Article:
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Children need time and space to move.  Movement promotes not only strength and coordination but also cognitive and perceptual development.  Children feel how their positions change as they move but they also learn the shape and nature of the environment and how they can interact with it. 

A fun experience for families is to search for as many different playgrounds as possible in your area and visit a different one each week, even if just for 1/2 an hour or so.  Encourage your child to be creative and think about going up the slide and down the ladder (with supervision of course).  Cue them to gallop or walk backwards around the playground to see how big it is. After they are done playing ask them what their favorite area was, or which area was the hardest to do.  It is good to move, but it is also good to think about how we move!  

What is Endurance?

Endurance is the capacity for your body to continue working (or playing or exercising) for a longer period of time.  It is the body's ability to provide energy, use it efficiently and continue to produce more without getting too tired too soon.

Endurance takes time to improve and we have to be disciplined to make gains.  It is recommended that we exercise for 30 minutes, at least  3x/week, at a sufficient intensity to get our hearts beating faster, to improve our endurance. 

Our heart, our lungs and our muscles have to all work together to provide and use the energy well.

Some activities that we can do for 30 minutes, at least 3x/week include:

  1. walking
  2. running
  3. aerobics
  4. bike riding
  5. stair climbing
  6. dancing
  7. ice skating
  8. cross country skiing

Core Strength

Core strength refers to the ability of our trunk and pelvic muscles to support our limbs and their movement.  If we don't have stable base to move off of we cannot use the strength in our leg and arms muscles to their fullest.  Core strength is particularly important for balance, coordination and force.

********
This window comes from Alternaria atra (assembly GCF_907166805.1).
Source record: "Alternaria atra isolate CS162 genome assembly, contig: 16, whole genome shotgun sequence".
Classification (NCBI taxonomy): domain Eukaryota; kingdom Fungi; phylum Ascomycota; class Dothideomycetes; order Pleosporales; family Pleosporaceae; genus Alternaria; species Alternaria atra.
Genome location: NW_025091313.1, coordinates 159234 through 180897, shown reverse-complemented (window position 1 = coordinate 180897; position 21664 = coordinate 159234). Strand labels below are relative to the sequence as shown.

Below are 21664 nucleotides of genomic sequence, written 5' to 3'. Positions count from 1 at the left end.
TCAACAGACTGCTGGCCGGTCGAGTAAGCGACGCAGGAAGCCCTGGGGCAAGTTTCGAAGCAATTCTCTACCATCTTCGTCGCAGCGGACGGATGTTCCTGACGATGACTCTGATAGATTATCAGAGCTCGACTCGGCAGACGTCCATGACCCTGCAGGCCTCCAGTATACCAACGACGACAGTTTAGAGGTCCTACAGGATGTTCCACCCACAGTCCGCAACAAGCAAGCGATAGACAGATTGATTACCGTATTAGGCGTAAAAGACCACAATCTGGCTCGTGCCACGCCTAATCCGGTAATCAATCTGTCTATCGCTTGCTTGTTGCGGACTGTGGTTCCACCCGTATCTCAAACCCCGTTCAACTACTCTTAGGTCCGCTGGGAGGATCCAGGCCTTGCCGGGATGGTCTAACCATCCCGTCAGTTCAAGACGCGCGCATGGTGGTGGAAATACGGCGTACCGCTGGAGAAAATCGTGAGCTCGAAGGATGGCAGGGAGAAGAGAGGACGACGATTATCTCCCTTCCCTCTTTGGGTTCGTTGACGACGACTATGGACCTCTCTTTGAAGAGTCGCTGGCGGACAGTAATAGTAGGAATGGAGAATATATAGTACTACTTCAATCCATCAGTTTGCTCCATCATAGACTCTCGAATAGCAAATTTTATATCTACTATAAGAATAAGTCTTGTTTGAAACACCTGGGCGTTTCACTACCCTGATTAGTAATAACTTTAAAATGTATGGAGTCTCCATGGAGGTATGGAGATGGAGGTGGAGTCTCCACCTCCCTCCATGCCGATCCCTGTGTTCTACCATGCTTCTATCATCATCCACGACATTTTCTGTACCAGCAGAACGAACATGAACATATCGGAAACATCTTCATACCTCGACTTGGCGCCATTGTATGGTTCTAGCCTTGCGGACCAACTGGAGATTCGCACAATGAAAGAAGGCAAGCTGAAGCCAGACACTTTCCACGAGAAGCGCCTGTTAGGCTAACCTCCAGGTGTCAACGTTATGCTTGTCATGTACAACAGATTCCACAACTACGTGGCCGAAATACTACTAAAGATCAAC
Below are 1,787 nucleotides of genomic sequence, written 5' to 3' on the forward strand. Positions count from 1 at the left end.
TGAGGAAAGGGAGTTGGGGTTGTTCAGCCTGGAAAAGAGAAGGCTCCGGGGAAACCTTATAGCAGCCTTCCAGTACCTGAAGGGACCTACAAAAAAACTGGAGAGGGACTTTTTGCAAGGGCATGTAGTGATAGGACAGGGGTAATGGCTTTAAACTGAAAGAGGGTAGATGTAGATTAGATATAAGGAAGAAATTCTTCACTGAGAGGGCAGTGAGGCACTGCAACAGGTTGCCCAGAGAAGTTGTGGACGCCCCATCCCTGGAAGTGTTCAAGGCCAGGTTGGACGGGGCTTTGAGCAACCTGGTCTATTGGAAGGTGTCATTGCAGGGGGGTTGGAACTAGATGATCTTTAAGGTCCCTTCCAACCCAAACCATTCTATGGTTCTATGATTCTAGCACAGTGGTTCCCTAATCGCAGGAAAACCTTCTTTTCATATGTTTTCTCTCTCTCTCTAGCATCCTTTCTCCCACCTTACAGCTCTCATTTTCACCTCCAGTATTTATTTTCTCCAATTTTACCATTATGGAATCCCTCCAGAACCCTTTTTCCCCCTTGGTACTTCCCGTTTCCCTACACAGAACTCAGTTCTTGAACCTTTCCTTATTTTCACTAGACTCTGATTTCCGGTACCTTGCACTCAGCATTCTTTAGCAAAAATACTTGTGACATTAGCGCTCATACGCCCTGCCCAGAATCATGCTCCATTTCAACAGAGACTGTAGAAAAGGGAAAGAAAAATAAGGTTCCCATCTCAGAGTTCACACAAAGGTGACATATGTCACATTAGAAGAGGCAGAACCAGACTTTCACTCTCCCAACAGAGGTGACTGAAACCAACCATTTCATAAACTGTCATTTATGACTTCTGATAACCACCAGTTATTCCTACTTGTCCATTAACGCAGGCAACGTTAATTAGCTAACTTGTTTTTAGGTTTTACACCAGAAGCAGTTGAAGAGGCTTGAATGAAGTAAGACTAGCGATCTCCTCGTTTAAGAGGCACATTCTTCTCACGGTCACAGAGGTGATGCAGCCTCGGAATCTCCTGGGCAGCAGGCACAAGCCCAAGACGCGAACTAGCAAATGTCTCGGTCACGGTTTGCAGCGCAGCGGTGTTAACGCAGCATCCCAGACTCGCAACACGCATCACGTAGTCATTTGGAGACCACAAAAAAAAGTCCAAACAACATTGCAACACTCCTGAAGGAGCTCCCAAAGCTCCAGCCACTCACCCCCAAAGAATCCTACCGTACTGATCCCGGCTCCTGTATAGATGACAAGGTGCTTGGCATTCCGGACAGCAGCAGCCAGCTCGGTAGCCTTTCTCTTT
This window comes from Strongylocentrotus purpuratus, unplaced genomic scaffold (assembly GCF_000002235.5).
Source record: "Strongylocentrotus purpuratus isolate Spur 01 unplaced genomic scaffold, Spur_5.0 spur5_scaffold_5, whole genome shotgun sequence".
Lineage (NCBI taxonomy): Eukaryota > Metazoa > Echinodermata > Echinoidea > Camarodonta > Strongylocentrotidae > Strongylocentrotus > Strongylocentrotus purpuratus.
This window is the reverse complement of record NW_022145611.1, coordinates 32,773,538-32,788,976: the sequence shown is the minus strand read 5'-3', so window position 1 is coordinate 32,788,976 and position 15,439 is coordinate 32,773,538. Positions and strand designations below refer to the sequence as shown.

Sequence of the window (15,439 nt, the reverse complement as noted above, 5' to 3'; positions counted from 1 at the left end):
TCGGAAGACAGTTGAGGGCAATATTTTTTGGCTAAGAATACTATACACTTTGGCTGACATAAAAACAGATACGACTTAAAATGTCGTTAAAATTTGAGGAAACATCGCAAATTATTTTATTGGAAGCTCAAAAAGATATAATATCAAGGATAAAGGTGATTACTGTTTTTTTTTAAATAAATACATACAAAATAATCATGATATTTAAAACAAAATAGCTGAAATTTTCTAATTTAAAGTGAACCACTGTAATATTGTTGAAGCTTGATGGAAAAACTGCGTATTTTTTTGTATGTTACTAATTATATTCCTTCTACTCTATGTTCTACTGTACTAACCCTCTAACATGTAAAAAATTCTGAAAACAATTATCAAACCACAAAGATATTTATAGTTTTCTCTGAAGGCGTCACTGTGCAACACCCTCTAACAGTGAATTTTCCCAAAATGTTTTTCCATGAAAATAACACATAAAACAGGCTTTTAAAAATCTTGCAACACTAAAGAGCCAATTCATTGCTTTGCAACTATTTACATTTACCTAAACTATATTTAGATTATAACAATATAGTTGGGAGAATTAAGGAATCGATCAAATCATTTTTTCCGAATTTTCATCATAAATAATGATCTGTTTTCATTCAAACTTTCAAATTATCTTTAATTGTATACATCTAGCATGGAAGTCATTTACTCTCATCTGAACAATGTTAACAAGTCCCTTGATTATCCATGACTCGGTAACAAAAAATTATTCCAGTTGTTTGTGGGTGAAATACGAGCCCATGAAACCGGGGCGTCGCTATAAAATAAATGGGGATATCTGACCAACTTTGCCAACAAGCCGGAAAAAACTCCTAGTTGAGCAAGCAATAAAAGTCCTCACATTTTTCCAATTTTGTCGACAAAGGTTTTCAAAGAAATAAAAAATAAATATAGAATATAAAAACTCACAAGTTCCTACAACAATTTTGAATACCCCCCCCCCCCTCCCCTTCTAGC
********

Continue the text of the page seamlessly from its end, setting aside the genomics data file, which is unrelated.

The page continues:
Typical exercises that work our core muscles nicely include:

  1. Abdominal crunches
  2. Plank, face down or sideways
  3. Bridging
  4. Single leg balance
  5. V-sit
  6. Exercise sitting on the therapy ball

Balance

Balance in important to keep us on our feet or in our chairs at school.  It enables us to move through our environment and amongst our friends in a safe and social manner.  School is full of unpredictable moving bodies, lots of furniture, different surfaces and levels to navigate and an ongoing menu of new activities to explore.

Good balance also improves our self-confidence and self-esteem.  Sometimes we need to use an outside support to keep our balance such as a cane, a walker, a railing or the hand of a friend.  it is a good skill to know when to ask for some support. 

Balance begins in our feet and ankles but our hips, spine and head are involved also.  It is important to know how to position our feet depending upon our balance needs and to wear safe shoes always at school.  We have to keep our feet and ankles strong and flexible so they can move where we need them to to keep us from falling down.

Some fun ways to improve our balance include:

  1. rocking on a balance board in sitting, standing or kneeling.
  2. standing on one foot while playing catch.
  3. standing in graded stance (one foot up on a higher surface) on a step, a bolster or a ball.
  4. walking on a balance beam.
  5. sitting on a therapy ball.
  6. walking over a soft, resistive or uneven surface.